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How brands can grab more Headspace with consumers and become stickier in the years ahead

By Nick Ward | Head of Planning



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January 26, 2017 | 5 min read

Choices bombard us every day. Which coffee to drink? Which film to watch? Which recipe to cook tonight? So, when it comes to brands, wherever possible we shop on autopilot, avoiding the effort of conscious thought to make our lives as easy as possible. This tends to mean that becoming stickier in people’s minds is increasingly difficult for brands.

Consumers usually shop intuitively to address a specific need or situation, e.g. the tea brands that spring to mind for a health-conscious friend’s visit could be quite different to the teas you would buy to impress the in-laws. We don’t need to generate a long list in our minds; we just jump straight to what we know is relevant, sometimes well in advance of actually making a purchase. Trying to be the default choice against every occasion and need is almost impossible. However, there are ways to pilot the autopilot.

The IPA has proven that brands should aim for fame in their advertising, combining stand-out creativity, emotional resonance and salient branding. However, recent thinking from Professors Byron Sharp and Jenni Romaniuk explores some of the more deep-rooted, underlying ways that brands get stuck in people’s heads. Their popular concept of ‘mental availability’ suggests that if you can identify the right memory structures for your brand, and then build them with your audience, your brand should come to mind more easily – it becomes ‘stickier’.


Betfair has successfully used Cubo's Headspace approach make its brand stickier

To better understand this, the team at Cubo recently pioneered Headspace – a research tool that applies the latest marketing science to capture a complete picture of how brands reside in the mind. Surveying 2000 consumers across four categories, we discovered which mental cues brands should tap into to steal headspace. Focusing purely on tracking brand attributes (e.g. being seen as ‘fresh’, ‘trusted’ or ‘modern’) is less useful than many marketers believe, as it misrepresents how our minds evaluate brand options. Instead, we use Headspace to more broadly explore all of the situations and needs that bring a category to mind in the first place, as these cues can potentially be used to evoke brands.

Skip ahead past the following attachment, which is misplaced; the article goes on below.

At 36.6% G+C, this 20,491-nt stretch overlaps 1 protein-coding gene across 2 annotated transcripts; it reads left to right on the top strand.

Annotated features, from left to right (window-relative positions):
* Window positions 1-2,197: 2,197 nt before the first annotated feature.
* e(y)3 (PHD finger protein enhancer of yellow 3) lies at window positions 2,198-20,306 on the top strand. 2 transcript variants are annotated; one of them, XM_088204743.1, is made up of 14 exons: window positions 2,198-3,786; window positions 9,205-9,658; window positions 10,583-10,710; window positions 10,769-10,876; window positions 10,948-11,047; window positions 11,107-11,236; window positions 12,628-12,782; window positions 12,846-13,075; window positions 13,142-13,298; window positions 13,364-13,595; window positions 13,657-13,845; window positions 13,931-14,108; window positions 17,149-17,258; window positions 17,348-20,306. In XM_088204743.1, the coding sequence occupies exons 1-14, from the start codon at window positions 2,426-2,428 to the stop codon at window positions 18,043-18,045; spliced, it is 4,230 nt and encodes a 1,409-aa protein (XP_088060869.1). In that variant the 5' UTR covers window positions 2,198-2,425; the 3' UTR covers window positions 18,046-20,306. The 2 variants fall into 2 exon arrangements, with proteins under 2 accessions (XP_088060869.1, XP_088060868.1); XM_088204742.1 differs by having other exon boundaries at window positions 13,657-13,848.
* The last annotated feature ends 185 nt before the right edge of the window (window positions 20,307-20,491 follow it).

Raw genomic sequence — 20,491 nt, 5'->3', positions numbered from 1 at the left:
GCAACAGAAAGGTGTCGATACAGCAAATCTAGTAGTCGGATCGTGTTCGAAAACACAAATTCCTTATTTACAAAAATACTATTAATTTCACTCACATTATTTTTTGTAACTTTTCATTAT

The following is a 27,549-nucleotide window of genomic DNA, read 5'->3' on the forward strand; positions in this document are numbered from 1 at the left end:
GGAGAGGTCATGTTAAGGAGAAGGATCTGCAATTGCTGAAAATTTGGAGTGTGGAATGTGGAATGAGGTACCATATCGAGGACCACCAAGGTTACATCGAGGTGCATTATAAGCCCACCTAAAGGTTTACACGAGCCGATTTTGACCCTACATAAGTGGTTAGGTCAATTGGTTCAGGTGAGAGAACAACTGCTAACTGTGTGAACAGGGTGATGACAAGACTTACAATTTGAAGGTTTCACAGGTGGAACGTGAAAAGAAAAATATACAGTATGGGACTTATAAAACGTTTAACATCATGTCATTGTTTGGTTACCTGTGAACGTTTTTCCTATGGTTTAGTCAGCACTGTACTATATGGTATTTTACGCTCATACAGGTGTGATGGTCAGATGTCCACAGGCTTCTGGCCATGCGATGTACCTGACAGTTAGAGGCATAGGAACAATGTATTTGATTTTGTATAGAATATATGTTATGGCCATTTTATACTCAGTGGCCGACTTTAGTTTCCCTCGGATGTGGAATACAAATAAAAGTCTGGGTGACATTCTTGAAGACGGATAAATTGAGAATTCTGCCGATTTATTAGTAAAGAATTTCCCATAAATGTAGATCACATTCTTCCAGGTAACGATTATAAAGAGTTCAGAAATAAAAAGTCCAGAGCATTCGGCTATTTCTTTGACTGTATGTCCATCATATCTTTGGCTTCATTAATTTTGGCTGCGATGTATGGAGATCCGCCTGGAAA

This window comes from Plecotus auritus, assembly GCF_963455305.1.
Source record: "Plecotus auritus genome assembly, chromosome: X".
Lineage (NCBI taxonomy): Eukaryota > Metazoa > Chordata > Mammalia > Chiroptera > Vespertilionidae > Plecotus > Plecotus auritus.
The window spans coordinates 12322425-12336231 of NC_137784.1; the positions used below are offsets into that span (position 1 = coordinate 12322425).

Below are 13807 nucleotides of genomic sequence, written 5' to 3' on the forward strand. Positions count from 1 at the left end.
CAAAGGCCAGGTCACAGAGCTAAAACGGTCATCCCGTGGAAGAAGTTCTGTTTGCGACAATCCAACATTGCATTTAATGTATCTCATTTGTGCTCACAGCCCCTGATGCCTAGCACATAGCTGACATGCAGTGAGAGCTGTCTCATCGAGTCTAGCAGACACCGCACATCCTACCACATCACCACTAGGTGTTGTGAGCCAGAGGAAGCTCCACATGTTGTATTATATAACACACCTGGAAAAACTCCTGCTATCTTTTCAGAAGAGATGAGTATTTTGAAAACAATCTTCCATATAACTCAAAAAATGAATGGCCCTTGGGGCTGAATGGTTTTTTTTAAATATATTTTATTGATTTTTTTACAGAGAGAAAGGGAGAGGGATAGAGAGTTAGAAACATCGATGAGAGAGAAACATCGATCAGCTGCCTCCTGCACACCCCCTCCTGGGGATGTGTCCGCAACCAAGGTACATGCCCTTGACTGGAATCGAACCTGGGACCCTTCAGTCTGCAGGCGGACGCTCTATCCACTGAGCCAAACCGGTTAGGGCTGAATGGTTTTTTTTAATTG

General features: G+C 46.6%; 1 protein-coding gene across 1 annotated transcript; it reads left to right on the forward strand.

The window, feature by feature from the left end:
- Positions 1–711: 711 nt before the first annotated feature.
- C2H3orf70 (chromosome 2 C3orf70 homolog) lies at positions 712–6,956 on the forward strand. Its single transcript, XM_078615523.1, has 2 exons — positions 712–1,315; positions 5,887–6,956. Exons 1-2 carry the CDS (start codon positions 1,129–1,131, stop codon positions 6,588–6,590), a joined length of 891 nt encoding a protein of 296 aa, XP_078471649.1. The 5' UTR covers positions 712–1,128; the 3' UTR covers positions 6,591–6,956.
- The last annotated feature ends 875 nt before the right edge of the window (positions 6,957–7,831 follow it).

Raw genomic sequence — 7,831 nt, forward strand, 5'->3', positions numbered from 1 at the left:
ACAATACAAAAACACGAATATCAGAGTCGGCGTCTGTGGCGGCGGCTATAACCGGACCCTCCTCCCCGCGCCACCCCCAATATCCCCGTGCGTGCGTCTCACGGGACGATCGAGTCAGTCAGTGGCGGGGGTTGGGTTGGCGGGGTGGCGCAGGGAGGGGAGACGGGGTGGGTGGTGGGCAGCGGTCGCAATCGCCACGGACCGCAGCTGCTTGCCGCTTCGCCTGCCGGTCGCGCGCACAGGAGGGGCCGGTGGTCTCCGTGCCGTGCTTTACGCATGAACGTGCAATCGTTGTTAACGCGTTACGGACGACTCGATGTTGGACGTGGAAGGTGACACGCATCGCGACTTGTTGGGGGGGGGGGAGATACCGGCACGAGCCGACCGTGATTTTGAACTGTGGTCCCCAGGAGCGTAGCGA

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Marketers are unlikely to be surprised by the reasons why the average consumer uses their category. For instance, in the black tea sector, people drink for a range of functional reasons, such as wanting something to drink with breakfast, or to warm themselves up. And then there are also more emotionally-involved reasons, like relaxing for some ‘me-time’, making visitors feel welcome, or rewarding yourself after a task. Across all of the sectors that Headspace surveyed, what did surprise us was just how poorly linked most brands were with these kinds of very predictable reasons. This highlighted a major opportunity for marketing teams that are prepared to apply this theory creatively.

Once brands understand their most relevant cues in people’s minds, they can begin to harness them through consistent communications, to grow more effectively. Headspace provides a new way of benchmarking current performance, but also a framework to make better informed decisions about the creative direction of future campaigns. All brands, including the leaders, could be using their marketing to better influence brand engagement and get stickier in peoples’ minds.

To grow their Headspace, brands should deliver big creative campaign ideas that chase fame while strategically targeting the right mental cues. Ask yourself:

• Why does the average buyer need/use your category?

• What are the common cues that buyers use to think of it and retrieve brands?

• Which of these cues have your campaigns refreshed recently?

• How can you weave your chosen cues into an advertising idea so it is conveyed clearly, without affecting the potential for fame or creativity?

• Does the benchmarking of your brand direct your advertising creative strategies?

Brands now have the tools to identify where the opportunities for greater stickiness lie. The challenge will be whether marketers are brave enough to adjust their creative to target the right cue for their brand, for long enough to resonate with consumers.

Nick Ward is head of planning at creative agency Cubo and works with brands that include Absolut, Bio-Oil, Chivas, De Montfort University, Brompton and The English Provender Company among others.

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